The Darkening

I'm fighting against it. Life really isn't that bad but Light is missing at the moment. It got cold out. As much as the 80+-in-October-leaves-aren't-changing-"This ain't Natural" weather was getting to me, the sudden drop in temperature is disorienting. And I love hot weather. But summer in October makes me feel like the world is coming to an end.

And I'm really tired; I need a day or two off. I had 21 vacation/personal/whatever days here at this job, and a large proportion of them were used for Family Court. Or doing things for other people. And some for going away, but not enough. I miss being home. Alone. But, if I were to take the Sun and then come back to the Rock it would mean two hours out of my day. Unless I can get him up early enough and have him go in with the Moon.... hmmm. That's a thought.

I hate making decisions or setting goals, cuz the goal part is all good but the doing-the-work-part is a pain in the ass... so in regard to my goal of dancing salsa at my wedding I'm already having second thoughts. Maybe that's why it's never a goal I set for myself before. Plus, men my age really suck. But, I like the music and that's what I'll concentrate on.
Also contributing to the Mood Du Jour is this book I'm reading (see yesterday's post). Wow.

The Creek (Muskogee)--literally fighting to stay alive (one person told a family story that some Creek were reduced to picking kernels of corn from the dung of Andrew Jackson's horses)--were like a wolverine in a trap. Desperate, they began gnawing at their own limbs, trying to get everyone out of their territory, thinking that by getting everyone--everyone; African or European or "Other"--out they'd have a better chance at holding on to their own lives. But by this point (early 1800s) people and families were so racially mixed it was impossible to draw a line. They literally did it by color or kinkiness of the hair. There was heavy fighting over the land. The loss of life was staggering on all sides. We don't see that kind of loss of life on a daily basis; it would be as if Iraq were on our shores, in our back yard. In 1828 three Muskogee women where whipped (by Muskogee men) literally to shreds for living with White men. And the alliances between Africans or persons of African descent had the added bonus of being frowned on and feared so badly by white squatters that "no public figure could bring himself to write explicitly about the possibility, even though it was on every one's mind. In late 1812, when fugitive slaves and Indians were joining forces in Georgia and Alabama, Governor David Mitchell of Georgia feared 'the very worst evils imaginable,' but he refused to elaborate." It was as if by also denigrating Black Indians to the same status that the Whites observed, that perhaps the Creek could save themselves. Only, it didn't work that way. Still, the Creek enacted laws in their nation similar to whites regarding the status of blacks, but the author (Claudio Saint) states (regarding the designation "Negro") "There is nothing self-evident or logical about the category, and it dissolves upon even the slightest scrutiny."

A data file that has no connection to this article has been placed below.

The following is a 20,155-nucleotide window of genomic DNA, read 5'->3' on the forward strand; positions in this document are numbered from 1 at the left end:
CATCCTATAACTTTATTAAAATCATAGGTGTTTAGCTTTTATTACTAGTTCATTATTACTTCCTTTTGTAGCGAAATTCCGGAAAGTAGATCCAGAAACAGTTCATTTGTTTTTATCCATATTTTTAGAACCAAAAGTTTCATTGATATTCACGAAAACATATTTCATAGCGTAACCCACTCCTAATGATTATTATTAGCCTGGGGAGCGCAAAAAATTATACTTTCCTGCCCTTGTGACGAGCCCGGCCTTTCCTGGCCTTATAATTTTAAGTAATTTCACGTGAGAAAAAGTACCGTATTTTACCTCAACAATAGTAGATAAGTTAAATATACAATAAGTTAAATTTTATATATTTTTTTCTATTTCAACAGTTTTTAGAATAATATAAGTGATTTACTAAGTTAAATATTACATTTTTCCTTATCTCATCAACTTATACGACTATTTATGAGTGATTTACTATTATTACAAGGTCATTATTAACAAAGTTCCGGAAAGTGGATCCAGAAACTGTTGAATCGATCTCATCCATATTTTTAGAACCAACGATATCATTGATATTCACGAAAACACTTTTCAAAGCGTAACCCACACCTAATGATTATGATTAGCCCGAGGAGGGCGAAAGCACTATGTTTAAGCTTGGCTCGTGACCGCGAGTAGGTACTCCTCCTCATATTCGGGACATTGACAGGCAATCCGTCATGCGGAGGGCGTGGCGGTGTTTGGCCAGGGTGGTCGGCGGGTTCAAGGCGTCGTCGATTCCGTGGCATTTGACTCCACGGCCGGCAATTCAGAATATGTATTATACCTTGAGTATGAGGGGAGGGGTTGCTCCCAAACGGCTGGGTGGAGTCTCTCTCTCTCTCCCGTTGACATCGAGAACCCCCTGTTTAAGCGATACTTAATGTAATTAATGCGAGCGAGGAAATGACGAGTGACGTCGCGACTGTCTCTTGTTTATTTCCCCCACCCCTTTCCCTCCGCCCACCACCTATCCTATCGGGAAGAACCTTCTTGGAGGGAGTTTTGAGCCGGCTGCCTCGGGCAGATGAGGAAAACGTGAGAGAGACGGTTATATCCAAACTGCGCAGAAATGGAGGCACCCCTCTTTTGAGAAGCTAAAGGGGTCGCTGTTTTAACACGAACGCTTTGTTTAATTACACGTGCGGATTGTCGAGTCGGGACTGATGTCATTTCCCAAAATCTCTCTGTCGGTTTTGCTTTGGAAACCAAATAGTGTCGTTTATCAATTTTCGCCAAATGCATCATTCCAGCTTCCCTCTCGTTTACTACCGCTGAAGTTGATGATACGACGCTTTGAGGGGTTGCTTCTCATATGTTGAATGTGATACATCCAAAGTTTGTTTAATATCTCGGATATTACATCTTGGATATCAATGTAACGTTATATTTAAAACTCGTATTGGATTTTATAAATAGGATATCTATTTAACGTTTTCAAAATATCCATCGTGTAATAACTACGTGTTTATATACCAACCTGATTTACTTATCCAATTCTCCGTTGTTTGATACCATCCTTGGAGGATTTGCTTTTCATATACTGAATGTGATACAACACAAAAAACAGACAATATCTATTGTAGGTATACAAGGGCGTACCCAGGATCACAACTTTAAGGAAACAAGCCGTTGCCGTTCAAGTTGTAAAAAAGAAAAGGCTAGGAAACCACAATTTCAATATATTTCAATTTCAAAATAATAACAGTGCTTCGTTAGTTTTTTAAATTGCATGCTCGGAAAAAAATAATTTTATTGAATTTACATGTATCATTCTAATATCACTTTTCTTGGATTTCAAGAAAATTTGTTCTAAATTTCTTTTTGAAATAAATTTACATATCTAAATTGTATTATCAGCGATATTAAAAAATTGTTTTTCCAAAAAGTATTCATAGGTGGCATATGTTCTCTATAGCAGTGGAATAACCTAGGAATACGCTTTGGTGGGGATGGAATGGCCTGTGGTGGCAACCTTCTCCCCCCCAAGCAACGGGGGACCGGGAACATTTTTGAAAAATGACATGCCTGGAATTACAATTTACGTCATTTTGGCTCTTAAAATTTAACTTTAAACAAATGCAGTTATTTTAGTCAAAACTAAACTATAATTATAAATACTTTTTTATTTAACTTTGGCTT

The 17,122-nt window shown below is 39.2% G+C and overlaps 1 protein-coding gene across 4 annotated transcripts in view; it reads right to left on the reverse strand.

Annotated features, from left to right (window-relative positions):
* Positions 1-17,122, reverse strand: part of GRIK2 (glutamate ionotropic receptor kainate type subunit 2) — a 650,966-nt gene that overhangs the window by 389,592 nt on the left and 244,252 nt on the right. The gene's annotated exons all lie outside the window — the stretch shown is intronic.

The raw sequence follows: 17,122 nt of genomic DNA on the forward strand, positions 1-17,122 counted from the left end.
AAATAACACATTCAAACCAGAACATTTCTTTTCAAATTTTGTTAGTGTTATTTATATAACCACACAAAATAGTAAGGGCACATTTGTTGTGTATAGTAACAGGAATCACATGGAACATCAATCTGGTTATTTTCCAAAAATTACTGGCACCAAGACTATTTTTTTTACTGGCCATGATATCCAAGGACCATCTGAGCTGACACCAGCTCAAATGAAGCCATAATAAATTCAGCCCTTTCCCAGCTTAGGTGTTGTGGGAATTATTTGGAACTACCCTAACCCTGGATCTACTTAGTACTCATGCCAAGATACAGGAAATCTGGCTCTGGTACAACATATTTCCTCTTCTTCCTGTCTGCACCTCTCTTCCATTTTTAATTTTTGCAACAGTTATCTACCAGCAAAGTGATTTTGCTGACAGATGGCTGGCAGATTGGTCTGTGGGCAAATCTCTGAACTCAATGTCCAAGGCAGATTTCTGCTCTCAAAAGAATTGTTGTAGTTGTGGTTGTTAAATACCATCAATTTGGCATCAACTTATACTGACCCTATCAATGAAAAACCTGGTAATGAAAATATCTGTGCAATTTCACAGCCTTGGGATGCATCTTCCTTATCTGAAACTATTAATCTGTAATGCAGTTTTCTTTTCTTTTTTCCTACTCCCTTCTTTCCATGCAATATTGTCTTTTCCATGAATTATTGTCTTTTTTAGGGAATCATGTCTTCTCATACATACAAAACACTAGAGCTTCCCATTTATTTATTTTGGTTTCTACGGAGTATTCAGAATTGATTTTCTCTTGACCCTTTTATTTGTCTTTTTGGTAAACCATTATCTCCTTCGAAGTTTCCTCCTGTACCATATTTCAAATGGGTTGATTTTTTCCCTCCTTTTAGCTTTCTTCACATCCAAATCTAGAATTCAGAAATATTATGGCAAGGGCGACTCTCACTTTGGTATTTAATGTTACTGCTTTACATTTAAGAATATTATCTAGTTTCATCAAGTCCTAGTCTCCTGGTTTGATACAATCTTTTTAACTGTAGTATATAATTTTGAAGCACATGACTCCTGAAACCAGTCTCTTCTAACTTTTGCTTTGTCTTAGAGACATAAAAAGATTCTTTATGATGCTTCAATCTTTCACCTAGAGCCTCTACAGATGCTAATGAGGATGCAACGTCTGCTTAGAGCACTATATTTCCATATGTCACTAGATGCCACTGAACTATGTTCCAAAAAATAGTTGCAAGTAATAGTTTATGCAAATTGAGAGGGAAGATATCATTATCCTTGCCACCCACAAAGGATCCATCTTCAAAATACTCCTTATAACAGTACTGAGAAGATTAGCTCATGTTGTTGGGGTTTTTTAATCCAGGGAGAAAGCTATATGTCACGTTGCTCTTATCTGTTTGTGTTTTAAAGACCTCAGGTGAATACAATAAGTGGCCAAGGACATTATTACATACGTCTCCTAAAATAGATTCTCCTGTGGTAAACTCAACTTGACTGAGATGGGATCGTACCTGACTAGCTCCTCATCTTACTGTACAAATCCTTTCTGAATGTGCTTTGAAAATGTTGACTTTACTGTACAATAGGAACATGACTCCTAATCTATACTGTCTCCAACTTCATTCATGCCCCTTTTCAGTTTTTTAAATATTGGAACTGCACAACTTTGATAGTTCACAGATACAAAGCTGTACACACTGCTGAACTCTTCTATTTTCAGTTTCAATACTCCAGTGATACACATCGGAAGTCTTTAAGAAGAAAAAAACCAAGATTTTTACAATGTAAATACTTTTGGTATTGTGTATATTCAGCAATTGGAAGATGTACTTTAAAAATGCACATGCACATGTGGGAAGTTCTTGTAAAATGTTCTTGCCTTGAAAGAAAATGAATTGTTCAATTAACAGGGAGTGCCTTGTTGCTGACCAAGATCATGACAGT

He goes on to ask:

"On the continuum of of skin color, where does one draw the line dividing Negroes and others? Why are Papua New Guineans, who most assuredly have dark skin, not considered Negroes? If the term is meant to encompass people from Africa, why does it not include Moroccans? If it is intended to refer to people in sub-Saharan Africa, at what threshold does a barrier become great enough to make racial divisions? If the Sahara is such a barrier, what about the Alps dividing Switzerland and Italy, or the Sierra Nevadas dividing California and the rest of the United States, or, for that matter, the Hudson River dividing Manhattan and New Jersey? Negroes exist first only in the eye of the beholder, although the category later takes on a life of its own in law, science, and popular discourse, and even the minds of those called Negroes."